Our collective goal is to advance our knowledge base of information on beneficial, efficacious and safe options for women to alleviate menopausal symptoms and help them achieve their best health status. Bioidentical hormone therapy is proving to be a beneficial treatment approach for many women.

It is vital that we conduct further research on this crucial area of women's health. The research and clinical data necessary to evaluate and treat women must come from the medical community. We, the physicians,are committed to helping women by providing safe, scientifically and clinically sound treatments.

We encourage every woman to take responsibility for creating a positive health outcome in her own life. To insure this outcome, women must educate themselves and carefully choose to work with a licensed medical provider in the area of prescription bioidentical hormone treatments.

We support the many celebrities who endorse health causes, raise funds for research, education and increased awareness. But,we cannot standby and allow non-experts to dispense medical advice that could potentially harm women.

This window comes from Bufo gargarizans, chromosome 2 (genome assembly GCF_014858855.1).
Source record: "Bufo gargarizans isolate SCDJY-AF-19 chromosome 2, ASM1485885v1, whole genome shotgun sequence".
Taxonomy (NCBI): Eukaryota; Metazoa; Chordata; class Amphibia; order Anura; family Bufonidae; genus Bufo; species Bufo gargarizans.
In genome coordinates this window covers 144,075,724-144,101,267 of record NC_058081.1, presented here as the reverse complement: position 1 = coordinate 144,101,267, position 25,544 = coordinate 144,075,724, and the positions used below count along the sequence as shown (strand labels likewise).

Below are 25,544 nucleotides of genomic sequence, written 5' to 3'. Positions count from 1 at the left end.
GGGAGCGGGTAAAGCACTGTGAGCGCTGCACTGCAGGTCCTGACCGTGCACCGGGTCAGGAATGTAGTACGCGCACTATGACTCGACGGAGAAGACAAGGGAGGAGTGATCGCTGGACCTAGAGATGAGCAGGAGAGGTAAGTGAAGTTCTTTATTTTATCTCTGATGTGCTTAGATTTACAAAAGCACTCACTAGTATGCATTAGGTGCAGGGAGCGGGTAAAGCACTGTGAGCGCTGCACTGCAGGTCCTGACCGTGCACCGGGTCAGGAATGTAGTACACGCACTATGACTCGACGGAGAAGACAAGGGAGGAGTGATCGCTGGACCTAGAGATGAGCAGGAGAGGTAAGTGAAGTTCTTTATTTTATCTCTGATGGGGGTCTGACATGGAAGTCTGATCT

Letter signers on original posting

New York Times October 15, 2006 :

New York Post Page Six October 13,2006 :

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Sunday, October 15, 2006 Comments (10) TrackBack (0)
Wednesday, November 15, 2006
Larry King Live!

As some of you know our recent letter to Suzanne Somers has caused quite a stir. My main motivation for writing that letter was to protect women and keep bioidentical hormones as a viable and safe option in the treatment of hormone imbalances.

I have always been very supportive of the work Suzanne has done by raising awareness of bioidentical hormones. However what concerns me most is T.S. Wiley’s dangerous protocol and its endorsement by Suzanne's most recent book.

Last night on 'Larry King Live' we had an opportunity to set the record straight and to ensure women are not misled by celebrity or become victims of uninformed or misinformed physicians.
Hopefully you caught the show and came to your own conclusions.

I'd love to hear your thoughts.


Larry King Live


Interview with Goldman Family; Suzanne Somers Debates Doctors
Aired November 15, 2006 - 21:00 ET